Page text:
Herbert Hoover: Forgotten Progressive
(Joan Hoff Wilson, Oscar Handlin (Editor))
This interesting and insightful book examines the life of one of America's least favored presidents with a sensitive and objective eye. Herbert Hoover's career followed a pattern familiar in the history of the United States: humble beginnings surmounted by hard work and tremendous ambition, wealth, public service and, eventually, the presidency. From his Quaker youth he acquired morals and values that he would preserve throughout his entire life. These values ultimately created an unbridgeable gulf between him and U.S. citizens as he confronted the Great Depression soon after taking office. There would always be little comprehension between the president and the people who looked to him for leadership. He died unpopular and isolated, disowned by his own party, embittered by the lack of understanding, and convinced that the burden of blame for the depression had been thrust on him unfairly. This volume seeks to shed light not only on the man and his career, but also on the evolving nation that rejected him.
Life of Herbert Hoover: The Humanitarian
(George H. Nash)
In the opening volume of this biography, Nash covers the first 40 years of Hoover's remarkably varied and productive life, with emphasis on his career as a mining engineer. The second installment deals with his masterful administration of the Commission for Relief in Belgium during World War I, which saw to the acquisition and distribution of food, clothing and medical supplies to more than nine million Belgian and French citizens trapped between the German army of occupation and a British naval blockade. It was the largest relief program in history, and the fulcrum of its success was Hoover's ability to elicit cooperation from British and French cabinet ministers, German generals, Belgian financiers and American charity officials. Nash leaves no doubt that Hoover's cultivation of public support for the effort in the U.S. was crucial. By 1917, the one-time mining engineer who was to become our 31st president had earned an international reputation as a humanitarian and had taken his first major step on the long road to the White House. A memorable portrait of a man who was "a personified combination of idealism and power."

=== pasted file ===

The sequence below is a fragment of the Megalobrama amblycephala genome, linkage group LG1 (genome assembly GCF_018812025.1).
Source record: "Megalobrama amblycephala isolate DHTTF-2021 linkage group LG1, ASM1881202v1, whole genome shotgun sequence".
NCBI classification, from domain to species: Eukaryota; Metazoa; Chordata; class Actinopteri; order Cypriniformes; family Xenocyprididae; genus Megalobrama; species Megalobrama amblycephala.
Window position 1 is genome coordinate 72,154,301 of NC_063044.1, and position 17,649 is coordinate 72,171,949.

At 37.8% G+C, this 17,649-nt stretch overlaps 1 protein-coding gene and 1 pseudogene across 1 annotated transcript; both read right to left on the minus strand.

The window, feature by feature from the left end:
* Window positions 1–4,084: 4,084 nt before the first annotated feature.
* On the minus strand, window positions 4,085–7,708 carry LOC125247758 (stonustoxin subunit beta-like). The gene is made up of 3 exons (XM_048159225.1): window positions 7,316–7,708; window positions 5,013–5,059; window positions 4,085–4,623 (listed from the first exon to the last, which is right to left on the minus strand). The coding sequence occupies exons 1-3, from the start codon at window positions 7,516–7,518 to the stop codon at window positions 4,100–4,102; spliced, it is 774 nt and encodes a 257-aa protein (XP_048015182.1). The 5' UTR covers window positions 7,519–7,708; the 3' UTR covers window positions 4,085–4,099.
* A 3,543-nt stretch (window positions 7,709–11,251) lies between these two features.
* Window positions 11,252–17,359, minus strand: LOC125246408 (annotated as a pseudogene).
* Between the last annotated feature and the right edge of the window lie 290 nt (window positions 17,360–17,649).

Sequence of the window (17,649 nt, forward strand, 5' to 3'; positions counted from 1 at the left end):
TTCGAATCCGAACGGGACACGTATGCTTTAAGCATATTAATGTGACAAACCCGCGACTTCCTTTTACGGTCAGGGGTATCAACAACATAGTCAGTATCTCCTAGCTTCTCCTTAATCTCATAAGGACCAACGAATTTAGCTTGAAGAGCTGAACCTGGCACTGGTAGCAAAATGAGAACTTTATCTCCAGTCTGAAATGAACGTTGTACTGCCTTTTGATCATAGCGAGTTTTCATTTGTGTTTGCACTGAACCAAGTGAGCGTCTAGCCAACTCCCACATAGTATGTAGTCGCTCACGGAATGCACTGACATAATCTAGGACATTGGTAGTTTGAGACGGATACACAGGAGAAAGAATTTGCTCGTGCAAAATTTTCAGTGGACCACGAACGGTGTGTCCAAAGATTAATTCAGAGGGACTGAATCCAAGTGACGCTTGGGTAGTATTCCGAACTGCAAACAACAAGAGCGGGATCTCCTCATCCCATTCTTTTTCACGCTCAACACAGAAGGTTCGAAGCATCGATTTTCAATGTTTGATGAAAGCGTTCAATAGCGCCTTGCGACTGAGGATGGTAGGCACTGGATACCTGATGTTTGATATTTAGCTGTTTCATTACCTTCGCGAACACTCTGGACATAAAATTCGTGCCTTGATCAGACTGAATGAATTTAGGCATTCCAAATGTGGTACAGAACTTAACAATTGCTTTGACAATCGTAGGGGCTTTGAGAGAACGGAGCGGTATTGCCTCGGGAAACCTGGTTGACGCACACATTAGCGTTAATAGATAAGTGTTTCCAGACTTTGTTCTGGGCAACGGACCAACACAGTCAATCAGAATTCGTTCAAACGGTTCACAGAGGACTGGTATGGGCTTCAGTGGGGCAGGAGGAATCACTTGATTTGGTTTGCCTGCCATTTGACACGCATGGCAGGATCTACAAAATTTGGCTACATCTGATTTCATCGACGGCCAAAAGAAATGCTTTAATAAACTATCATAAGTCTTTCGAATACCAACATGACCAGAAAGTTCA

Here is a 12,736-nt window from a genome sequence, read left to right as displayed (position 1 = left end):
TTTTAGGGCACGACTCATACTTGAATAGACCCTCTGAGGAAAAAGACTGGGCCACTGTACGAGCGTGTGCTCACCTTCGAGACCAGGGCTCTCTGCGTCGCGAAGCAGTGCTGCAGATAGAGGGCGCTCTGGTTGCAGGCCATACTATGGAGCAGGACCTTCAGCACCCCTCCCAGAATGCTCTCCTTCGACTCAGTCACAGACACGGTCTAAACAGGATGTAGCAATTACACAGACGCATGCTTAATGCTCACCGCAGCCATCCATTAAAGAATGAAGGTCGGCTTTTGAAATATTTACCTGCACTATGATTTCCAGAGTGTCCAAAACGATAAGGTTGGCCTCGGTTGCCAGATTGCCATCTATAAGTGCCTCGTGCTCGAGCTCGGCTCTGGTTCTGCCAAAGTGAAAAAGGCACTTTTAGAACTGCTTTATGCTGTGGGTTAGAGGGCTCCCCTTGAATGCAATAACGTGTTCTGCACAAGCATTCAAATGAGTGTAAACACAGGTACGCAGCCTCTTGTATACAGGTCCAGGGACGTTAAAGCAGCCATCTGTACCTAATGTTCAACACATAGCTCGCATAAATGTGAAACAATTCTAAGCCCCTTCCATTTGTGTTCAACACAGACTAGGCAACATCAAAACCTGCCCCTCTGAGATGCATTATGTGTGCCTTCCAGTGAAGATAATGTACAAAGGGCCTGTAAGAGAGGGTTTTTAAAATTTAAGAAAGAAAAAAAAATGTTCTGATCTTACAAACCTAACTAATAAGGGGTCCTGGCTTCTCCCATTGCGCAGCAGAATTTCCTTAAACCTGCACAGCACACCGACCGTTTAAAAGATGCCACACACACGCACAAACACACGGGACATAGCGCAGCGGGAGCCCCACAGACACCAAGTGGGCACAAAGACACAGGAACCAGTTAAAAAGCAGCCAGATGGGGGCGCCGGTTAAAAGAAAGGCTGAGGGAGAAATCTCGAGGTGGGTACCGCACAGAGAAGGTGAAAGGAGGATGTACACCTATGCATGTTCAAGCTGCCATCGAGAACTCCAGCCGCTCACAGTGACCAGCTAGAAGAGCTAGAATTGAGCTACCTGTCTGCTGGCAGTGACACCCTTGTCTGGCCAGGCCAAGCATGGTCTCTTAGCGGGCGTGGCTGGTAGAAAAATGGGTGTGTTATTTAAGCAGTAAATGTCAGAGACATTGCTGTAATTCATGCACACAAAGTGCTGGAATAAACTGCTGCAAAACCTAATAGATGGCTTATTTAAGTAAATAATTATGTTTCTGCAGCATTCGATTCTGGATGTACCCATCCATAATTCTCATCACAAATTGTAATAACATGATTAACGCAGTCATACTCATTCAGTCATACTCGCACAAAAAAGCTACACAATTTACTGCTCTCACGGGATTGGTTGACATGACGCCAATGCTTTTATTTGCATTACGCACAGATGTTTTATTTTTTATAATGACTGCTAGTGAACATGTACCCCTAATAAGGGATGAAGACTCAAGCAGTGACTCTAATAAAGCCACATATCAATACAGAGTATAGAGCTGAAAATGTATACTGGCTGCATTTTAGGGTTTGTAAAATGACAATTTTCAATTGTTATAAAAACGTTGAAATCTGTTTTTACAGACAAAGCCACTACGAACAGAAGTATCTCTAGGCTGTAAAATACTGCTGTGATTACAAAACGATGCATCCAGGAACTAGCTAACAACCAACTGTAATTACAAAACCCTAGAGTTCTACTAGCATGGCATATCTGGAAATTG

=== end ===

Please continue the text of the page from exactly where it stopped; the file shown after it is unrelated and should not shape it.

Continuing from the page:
The Life of Herbert Hoover: Masters of Emergencies
(George H. Nash)
"Food will win the war," proclaimed engineer-turned-bureaucrat Herbert Hoover, with a tinge of self-promotion, as head of the U.S. Food Administration, the WWI agency responsible for feeding America's troops overseas. While cloaking his efforts in the comforting language of voluntarism, the nervous, high-strung food czar, incessantly smoking Havana cigars, used a mix of price controls, exhortations, constraints and propaganda to seduce the general populace into eating less and reducing waste so our fighting forces could get adequate food supplies. As chairman of the Commission for Relief in Belgium, Hoover orchestrated a massive emergency operation that provided desperately needed food to millions of Belgian and French citizens trapped between the German army of occupation and the British naval blockade. Hoover became a hero to legions of American housewives, middle-class professionals and businessmen, though farmers, livestock producers and middlemen saw him as a meddling, insensitive outsider, an image that dogged the future president all the way to the White House. In this absorbing third installment of a multivolume biography, Nash, a historian of conservatism, reconstructs an important chapter in American history.
The Presidency of Herbert C. Hoover
(Martin L. Fausold)
"The most important work on the subject yet published, likely to rank as the standard source on the Hoover presidency for years to come."
-American Historical Review